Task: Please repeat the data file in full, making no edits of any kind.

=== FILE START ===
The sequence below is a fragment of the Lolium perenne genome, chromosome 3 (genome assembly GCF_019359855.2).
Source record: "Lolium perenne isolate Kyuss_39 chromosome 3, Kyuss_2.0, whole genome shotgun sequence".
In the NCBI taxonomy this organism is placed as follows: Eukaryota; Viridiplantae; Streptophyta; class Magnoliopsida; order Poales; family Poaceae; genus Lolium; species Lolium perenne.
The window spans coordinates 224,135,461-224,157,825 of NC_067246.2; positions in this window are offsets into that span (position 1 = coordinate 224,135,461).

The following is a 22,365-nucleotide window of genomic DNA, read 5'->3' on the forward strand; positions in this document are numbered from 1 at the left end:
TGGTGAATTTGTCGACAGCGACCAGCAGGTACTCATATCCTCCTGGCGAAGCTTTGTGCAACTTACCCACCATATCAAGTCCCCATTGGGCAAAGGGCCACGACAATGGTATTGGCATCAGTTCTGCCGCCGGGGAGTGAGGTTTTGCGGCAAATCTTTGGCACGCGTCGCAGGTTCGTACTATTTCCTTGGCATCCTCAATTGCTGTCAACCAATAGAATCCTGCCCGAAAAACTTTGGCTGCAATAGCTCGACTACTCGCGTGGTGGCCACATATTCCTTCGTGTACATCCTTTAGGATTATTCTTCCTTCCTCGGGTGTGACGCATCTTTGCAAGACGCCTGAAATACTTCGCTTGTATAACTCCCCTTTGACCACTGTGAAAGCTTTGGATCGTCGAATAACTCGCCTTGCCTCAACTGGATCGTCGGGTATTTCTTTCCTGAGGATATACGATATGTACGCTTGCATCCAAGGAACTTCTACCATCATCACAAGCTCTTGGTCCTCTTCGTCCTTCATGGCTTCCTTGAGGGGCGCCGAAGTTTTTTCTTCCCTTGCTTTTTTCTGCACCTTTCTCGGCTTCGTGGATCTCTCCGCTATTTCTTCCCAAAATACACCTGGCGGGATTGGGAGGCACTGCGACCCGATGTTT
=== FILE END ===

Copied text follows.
The sequence below is a fragment of the Lolium perenne genome, chromosome 3 (genome assembly GCF_019359855.2).
Source record: "Lolium perenne isolate Kyuss_39 chromosome 3, Kyuss_2.0, whole genome shotgun sequence".
In the NCBI taxonomy this organism is placed as follows: Eukaryota; Viridiplantae; Streptophyta; class Magnoliopsida; order Poales; family Poaceae; genus Lolium; species Lolium perenne.
The window spans coordinates 224,135,461-224,157,825 of NC_067246.2; positions in this window are offsets into that span (position 1 = coordinate 224,135,461).

The following is a 22,365-nucleotide window of genomic DNA, read 5'->3' on the forward strand; positions in this document are numbered from 1 at the left end:
TGGTGAATTTGTCGACAGCGACCAGCAGGTACTCATATCCTCCTGGCGAAGCTTTGTGCAACTTACCCACCATATCAAGTCCCCATTGGGCAAAGGGCCACGACAATGGTATTGGCATCAGTTCTGCCGCCGGGGAGTGAGGTTTTGCGGCAAATCTTTGGCACGCGTCGCAGGTTCGTACTATTTCCTTGGCATCCTCAATTGCTGTCAACCAATAGAATCCTGCCCGAAAAACTTTGGCTGCAATAGCTCGACTACTCGCGTGGTGGCCACATATTCCTTCGTGTACATCCTTTAGGATTATTCTTCCTTCCTCGGGTGTGACGCATCTTTGCAAGACGCCTGAAATACTTCGCTTGTATAACTCCCCTTTGACCACTGTGAAAGCTTTGGATCGTCGAATAACTCGCCTTGCCTCAACTGGATCGTCGGGTATTTCTTTCCTGAGGATATACGATATGTACGCTTGCATCCAAGGAACTTCTACCATCATCACAAGCTCTTGGTCCTCTTCGTCCTTCATGGCTTCCTTGAGGGGCGCCGAAGTTTTTTCTTCCCTTGCTTTTTTCTGCACCTTTCTCGGCTTCGTGGATCTCTCCGCTATTTCTTCCCAAAATACACCTGGCGGGATTGGGAGGCACTGCGACCCGATGTTT